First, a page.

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The Example of Sket (December 21, 1992)

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In tearing down their factory, members of the Sket team are practicing for the future: one day, the installations used for recycling the construction rubble and decontaminating the soil are supposed to compensate for a portion of the lost sales to Eastern markets. But that could take a long time. This year, Sket is struggling to reach sales of 365 million Marks, against a loss of 240 million Marks.

Klaus Oberländer, Marx’s predecessor on the board, had still planned for around a billion in sales. But the former director general of the Kombinat doesn’t have to deal with the consequences of this miscalculation.

Oberländer announced his resignation in February of this year. The press had repeatedly denounced him on account of his red background in the leadership of the SED Works Cadre. Now he’s in Singapore looking for new contracts for Sket in the Asian markets.

His people in Magdeburg still mourn for “red Klaus.” He used to shake everyone’s hand amiably as he rushed through the halls.

The workers thought that the former boss would be able to keep the whole operation together. The reduction of the workforce from 30,000 to 6,000 employees went off without protest while he was in charge. An “accompanying socio-political program” that he had hammered out with the federal state [of Saxony-Anhalt], the city, the Treuhand, and the works council ensured that nobody in Magdeburg was released into unemployment.

A hiring freeze, early retirement, partial privatizations, personnel placement companies, and the job-creation company made it possible for there to be deep cutbacks in the workforce without company-related layoffs. “In the final analysis, we always had a strategy of consensus,” says the head of the works council, Wieblitz.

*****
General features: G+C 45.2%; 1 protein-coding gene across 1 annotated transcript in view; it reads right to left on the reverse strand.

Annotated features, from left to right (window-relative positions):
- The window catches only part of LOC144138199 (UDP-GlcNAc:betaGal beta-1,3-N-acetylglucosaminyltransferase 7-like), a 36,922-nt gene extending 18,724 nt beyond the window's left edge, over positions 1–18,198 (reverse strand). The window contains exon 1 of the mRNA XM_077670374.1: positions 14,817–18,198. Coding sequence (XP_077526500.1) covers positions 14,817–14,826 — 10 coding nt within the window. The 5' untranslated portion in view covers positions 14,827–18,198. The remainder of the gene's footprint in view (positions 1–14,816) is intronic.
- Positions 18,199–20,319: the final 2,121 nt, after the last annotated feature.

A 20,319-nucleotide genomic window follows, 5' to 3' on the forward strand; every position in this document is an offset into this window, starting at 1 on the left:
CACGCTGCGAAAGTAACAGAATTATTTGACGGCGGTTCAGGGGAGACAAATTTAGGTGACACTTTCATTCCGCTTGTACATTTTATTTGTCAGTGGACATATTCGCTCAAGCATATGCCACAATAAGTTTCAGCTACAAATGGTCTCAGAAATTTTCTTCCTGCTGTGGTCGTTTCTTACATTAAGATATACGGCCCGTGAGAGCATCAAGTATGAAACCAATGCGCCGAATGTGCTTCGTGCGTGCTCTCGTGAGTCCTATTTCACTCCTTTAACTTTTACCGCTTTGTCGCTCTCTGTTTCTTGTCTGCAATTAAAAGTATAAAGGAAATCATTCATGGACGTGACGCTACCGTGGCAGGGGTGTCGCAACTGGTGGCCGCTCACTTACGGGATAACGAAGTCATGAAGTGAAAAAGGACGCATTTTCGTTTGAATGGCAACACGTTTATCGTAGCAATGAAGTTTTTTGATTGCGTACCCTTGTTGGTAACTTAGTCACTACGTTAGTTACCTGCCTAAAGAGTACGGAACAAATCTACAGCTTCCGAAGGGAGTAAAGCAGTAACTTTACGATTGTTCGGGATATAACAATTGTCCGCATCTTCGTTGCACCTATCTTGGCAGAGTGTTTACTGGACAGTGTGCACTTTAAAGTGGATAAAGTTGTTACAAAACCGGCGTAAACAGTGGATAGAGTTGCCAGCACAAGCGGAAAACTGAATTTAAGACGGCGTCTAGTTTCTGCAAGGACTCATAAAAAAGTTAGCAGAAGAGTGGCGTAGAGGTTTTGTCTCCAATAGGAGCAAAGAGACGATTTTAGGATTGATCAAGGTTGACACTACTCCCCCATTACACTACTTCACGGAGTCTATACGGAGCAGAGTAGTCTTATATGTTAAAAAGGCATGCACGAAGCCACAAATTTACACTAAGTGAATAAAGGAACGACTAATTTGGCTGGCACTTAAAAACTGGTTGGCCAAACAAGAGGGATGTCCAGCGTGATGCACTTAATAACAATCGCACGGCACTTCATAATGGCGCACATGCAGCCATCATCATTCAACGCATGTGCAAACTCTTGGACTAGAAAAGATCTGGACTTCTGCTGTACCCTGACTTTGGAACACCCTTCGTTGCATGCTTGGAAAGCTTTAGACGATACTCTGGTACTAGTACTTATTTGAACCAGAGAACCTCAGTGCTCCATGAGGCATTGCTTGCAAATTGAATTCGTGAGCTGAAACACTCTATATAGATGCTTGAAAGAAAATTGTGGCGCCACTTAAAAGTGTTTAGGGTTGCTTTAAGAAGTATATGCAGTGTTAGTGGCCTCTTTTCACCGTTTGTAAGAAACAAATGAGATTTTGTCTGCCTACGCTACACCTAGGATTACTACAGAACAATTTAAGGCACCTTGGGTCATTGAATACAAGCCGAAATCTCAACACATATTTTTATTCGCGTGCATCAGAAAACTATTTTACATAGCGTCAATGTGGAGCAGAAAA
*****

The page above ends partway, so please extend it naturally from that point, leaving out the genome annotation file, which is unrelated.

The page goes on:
Initially, the works council had welcomed the new Marx as “a man of promise.” The engineer, previously the head of the Salzgitter Machine Building GmbH, was outfitted with the highest recommendations from colleagues in the West. The Magdburgers discovered too late that metal workers over there [in the FRG] were in fact happy to get rid of a “grave digger.”

The cool number-cruncher did not fit into the charged atmosphere of the East. His numbers were right. But he had not correctly calculated the mood in Magdeburg. At the beginning of November, when Marx presented his restructuring plan at a Thälmann Square purged of Meister Proper, he was booed by 5,000 angry Sket workers.

His calculation was simple. Sales would barely grow until 1995. By then, Thälmann workers would have to bring themselves up to Western productivity levels – 200,000 Marks in sales per person. The rest is pure math: in order to achieve this, the company would only need about 1,800 employees. Four thousand people in Magdeburg, Dessau, Genthin, and Grüna would have to go. Marx turned the workforce completely against himself with the good advice “not to think that we are something special here in East Germany.”

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